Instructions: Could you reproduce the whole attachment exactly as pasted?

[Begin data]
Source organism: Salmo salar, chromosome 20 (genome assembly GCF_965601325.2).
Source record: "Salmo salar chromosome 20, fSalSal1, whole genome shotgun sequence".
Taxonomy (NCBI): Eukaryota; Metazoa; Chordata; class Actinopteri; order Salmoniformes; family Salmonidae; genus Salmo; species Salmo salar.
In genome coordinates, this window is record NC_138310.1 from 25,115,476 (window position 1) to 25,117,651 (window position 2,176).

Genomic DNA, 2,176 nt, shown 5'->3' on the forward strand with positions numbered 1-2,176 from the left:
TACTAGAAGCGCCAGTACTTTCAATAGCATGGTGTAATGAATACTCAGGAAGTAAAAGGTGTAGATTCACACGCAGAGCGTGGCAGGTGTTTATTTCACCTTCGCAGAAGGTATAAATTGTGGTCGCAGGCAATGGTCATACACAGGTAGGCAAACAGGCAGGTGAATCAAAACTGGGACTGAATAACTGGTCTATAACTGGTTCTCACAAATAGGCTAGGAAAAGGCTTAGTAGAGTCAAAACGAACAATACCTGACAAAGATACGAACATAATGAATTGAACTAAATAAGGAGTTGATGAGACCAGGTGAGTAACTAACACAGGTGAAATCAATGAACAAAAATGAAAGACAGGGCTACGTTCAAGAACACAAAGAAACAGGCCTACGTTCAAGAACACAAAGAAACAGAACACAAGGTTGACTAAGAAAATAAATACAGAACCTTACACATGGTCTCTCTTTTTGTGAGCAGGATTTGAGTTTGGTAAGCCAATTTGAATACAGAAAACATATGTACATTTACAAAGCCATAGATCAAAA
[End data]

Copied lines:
Source organism: Salmo salar, chromosome 20 (genome assembly GCF_965601325.2).
Source record: "Salmo salar chromosome 20, fSalSal1, whole genome shotgun sequence".
Taxonomy (NCBI): Eukaryota; Metazoa; Chordata; class Actinopteri; order Salmoniformes; family Salmonidae; genus Salmo; species Salmo salar.
In genome coordinates, this window is record NC_138310.1 from 25,115,476 (window position 1) to 25,117,651 (window position 2,176).

Genomic DNA, 2,176 nt, shown 5'->3' on the forward strand with positions numbered 1-2,176 from the left:
TACTAGAAGCGCCAGTACTTTCAATAGCATGGTGTAATGAATACTCAGGAAGTAAAAGGTGTAGATTCACACGCAGAGCGTGGCAGGTGTTTATTTCACCTTCGCAGAAGGTATAAATTGTGGTCGCAGGCAATGGTCATACACAGGTAGGCAAACAGGCAGGTGAATCAAAACTGGGACTGAATAACTGGTCTATAACTGGTTCTCACAAATAGGCTAGGAAAAGGCTTAGTAGAGTCAAAACGAACAATACCTGACAAAGATACGAACATAATGAATTGAACTAAATAAGGAGTTGATGAGACCAGGTGAGTAACTAACACAGGTGAAATCAATGAACAAAAATGAAAGACAGGGCTACGTTCAAGAACACAAAGAAACAGGCCTACGTTCAAGAACACAAAGAAACAGAACACAAGGTTGACTAAGAAAATAAATACAGAACCTTACACATGGTCTCTCTTTTTGTGAGCAGGATTTGAGTTTGGTAAGCCAATTTGAATACAGAAAACATATGTACATTTACAAAGCCATAGATCAAAA